Stolarz’s enthusiasm for the game and desire to get better will only make him more attractive to teams when draft day rolls around. Since he is a bit raw in terms of talent, some consider drafting Stolarz to be more of a project at this point rather than a sure-fire bet for success. However, if the goalie’s sample size has suggested anything, it is that he relishes playing when given an opportunity and strives to help his team in any way that he can. Stolarz might find himself drafted in the later rounds of the NHL Entry Draft, but any team that selects the big American goalie will be receiving a prospect that has the ability to become a strong starting goalie in the NHL and the mindset to make those around him better.
“In recent years the North American Hockey League has expanded to nearly 30 teams, which has forced teams to shed the dinosaur mentality and bring in some younger players. This past month the league held its annual showcase in Blaine, Minn., and while most NHL scouts in attendance were only being thorough, Corpus Christi IceRays goaltender Anthony Stolarz had scouts abuzz and is the NAHL’s first legitimate pro prospect since Pat Maroon. At 6-5, 200, Stolarz is a huge and confident butterfly goaltender in the Pekka Rinne mold with lively and long octopus-like limbs and remarkably fast feet for a goaltender his size. Despite wearing leg pads that are barely knee-high, he has a lot of layers to him as he battles hard, does well in traffic, and is a skillful and intelligent puckhandler. Stolarz was an unknown entering the showcase, but with his tools and after posting a .939 save percentage and allowing three goals in two games, he is now firmly on the map and will have NHL scouts making the trek out to see him this season.”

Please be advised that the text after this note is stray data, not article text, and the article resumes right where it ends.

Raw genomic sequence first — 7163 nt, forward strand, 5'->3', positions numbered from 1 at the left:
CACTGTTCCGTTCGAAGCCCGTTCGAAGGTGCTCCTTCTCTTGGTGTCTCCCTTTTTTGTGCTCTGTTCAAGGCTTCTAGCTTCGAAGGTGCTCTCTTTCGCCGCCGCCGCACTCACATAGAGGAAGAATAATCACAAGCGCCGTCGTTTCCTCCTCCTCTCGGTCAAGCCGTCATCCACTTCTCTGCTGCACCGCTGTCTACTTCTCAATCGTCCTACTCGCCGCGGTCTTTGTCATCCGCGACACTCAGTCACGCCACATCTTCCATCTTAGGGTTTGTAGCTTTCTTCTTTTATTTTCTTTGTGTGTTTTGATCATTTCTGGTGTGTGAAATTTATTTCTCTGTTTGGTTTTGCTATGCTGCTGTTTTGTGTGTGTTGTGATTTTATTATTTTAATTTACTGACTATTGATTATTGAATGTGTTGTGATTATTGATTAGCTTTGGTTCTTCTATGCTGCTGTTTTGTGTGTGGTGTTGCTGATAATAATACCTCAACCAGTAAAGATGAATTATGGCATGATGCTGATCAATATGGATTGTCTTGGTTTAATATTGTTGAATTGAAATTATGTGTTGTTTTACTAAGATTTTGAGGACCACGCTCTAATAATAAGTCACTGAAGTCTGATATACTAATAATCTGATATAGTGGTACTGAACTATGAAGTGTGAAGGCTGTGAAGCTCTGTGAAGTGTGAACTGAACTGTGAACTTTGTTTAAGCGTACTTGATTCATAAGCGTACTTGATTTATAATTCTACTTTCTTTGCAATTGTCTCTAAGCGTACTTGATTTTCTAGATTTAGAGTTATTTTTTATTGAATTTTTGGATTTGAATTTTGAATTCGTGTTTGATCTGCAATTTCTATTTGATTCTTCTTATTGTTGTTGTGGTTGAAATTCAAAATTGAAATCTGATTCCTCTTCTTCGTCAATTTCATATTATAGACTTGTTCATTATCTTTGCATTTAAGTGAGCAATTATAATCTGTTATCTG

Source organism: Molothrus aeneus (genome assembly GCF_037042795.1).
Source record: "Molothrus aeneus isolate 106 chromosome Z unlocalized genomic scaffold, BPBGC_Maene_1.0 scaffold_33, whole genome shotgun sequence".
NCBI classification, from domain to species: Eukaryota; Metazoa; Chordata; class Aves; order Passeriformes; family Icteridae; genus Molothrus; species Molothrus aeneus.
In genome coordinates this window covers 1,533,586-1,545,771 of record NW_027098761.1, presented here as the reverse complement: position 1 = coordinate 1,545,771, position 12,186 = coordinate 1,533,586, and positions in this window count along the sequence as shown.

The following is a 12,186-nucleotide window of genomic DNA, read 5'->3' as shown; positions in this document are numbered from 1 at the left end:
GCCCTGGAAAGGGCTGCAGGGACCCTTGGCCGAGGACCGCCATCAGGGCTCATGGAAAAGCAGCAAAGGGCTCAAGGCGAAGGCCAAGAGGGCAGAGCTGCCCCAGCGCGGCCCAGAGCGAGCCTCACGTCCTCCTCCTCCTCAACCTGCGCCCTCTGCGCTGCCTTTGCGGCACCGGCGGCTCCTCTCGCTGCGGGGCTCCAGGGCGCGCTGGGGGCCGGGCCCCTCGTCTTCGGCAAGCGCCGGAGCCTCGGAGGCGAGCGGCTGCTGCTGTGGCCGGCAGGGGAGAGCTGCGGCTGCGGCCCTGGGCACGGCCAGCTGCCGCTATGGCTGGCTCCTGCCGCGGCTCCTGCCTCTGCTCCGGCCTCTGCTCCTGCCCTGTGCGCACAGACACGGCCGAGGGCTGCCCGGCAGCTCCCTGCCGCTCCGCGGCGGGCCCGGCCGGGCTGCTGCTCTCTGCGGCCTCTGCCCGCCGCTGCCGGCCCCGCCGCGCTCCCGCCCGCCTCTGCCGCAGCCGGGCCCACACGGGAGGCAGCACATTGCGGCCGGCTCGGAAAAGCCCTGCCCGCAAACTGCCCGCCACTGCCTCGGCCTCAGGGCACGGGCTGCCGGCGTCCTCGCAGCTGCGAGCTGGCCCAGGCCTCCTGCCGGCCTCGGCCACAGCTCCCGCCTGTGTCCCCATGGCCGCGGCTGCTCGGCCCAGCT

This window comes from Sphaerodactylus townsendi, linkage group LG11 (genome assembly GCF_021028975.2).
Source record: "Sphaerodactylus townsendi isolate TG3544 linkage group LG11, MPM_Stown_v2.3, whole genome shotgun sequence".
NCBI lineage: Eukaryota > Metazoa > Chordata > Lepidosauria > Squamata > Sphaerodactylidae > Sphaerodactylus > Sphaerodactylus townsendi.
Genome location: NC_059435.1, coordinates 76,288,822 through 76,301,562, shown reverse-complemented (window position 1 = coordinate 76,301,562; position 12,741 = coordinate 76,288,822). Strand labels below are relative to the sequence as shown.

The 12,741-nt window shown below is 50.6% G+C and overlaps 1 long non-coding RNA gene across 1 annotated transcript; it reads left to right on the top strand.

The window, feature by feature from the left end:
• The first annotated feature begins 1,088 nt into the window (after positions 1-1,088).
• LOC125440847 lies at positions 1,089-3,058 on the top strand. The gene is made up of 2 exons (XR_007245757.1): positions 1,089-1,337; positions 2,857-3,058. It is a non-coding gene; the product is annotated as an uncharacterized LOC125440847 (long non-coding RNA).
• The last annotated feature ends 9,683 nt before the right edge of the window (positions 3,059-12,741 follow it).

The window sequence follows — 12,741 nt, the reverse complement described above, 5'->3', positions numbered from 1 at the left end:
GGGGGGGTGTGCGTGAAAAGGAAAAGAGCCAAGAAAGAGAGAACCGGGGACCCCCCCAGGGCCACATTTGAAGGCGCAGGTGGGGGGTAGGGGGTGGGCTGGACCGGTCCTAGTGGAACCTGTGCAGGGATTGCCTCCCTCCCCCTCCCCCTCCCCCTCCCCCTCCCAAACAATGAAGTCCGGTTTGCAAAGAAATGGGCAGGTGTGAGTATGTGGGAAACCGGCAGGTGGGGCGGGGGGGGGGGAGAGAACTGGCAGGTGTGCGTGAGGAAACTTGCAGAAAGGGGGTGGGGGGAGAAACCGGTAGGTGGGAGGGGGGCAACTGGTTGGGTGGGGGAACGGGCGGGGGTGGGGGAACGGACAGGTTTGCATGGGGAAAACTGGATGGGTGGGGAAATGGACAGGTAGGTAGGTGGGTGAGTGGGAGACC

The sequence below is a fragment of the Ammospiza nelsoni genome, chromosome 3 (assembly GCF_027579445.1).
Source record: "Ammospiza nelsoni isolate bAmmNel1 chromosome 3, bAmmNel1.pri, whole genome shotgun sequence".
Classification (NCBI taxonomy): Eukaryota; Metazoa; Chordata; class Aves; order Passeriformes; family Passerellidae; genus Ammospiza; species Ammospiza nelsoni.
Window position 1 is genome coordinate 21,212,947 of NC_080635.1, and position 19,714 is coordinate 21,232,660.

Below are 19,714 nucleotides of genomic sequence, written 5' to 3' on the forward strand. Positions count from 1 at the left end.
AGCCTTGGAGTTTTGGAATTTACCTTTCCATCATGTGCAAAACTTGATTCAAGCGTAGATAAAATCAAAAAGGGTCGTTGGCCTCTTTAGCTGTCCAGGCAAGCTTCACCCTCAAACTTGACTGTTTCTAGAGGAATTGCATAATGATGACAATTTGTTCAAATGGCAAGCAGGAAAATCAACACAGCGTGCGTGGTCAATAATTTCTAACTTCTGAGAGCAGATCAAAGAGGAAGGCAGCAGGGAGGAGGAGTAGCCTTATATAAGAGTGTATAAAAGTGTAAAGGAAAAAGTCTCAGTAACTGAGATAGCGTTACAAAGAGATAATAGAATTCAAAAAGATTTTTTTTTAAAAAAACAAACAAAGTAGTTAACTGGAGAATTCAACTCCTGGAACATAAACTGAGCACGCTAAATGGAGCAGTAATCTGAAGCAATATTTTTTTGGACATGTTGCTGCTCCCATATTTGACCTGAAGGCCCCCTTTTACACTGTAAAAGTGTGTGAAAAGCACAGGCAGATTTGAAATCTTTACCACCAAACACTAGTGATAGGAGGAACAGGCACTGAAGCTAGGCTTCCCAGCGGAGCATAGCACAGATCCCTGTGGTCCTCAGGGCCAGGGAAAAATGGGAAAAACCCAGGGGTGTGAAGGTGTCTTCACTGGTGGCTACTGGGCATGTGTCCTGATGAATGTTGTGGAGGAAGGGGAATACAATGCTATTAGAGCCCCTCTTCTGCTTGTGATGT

“Stolarz has the size that NHL teams covet in a net minder as he is 6’5 and covers the net well. Despite playing in a ‘weaker’ league; the NAHL, he posted solid numbers and single-handedly put the team on his back, falling just short of a playoff spot. He received a fair bit of notoriety in February for the NAHL Top Prospects game as he had a solid showing, a game that was heavily scouted by NHL teams. Stolarz has great athleticism and quickness. He can spring up and down in the butterfly with ease and plays a strong game in traffic. Stolarz needs to work on his overall technique and address his rebound control but he should receive proper guidance working with a full-time goal tending coach at Nebraska-Omaha next season.”
“Anthony is a real intriguing prospect in this year’s draft. Playing in the NAHL rarely offers a goaltender to earn a lot of exposure, but word travels fast, and as the season progressed, his reputation soared. He has the size and athleticism that all teams covet, and works hard on a daily basis. A New Jersey native and a product of the Empire Junior Hockey League, he has grown up without any true high-level goalie coaching, and because of this, he’s considered to be extremely raw-skilled. This makes him quite valuable heading into the draft, and a big reason why he likely soared in the CSS final rankings, then attended the NHL combine.”
- Profile: The Sudden Rise of Anthony Stolarz by Justin Goldman of The Goalie Guild (Interview and Prospect Breakdown)
- Sallows’ Draft Tracks: Anthony Stolarz by Dan Sallows of Future Considerations (Interview)
- Stolarz has not participated in any International Tournaments at this point and time.
Risk: 3/5 Reward: 5/5
Number 1 Starting Goalie
* See “THW Close-Up” section above.
- Utilizes his size very well.
- Very competitive and does not give up on plays.
- Good athleticism and lateral movements.
- Good hockey IQ.
- Wants to see the puck as often as possible.
Flaws/Aspects He Needs To Work On:
- Needs to work on his technique a bit.
- Could use some work on his rebound control.
Fantasy Hockey Potential:
NHL Player(s) Comparison:
- Stolarz has said that he styles his game after Pekka Rinne of the Nashville Predators.
Off The Iron (Interesting Notes):
- Stolarz is a New Jersey Devils fan and has even played some of his minor hockey with Martin Brodeur’s oldest son.
- Had a growth spurt during the summer of 2011 and played a bit of the 2011-2012 season for the Corpus Christi IceRays with smaller pads.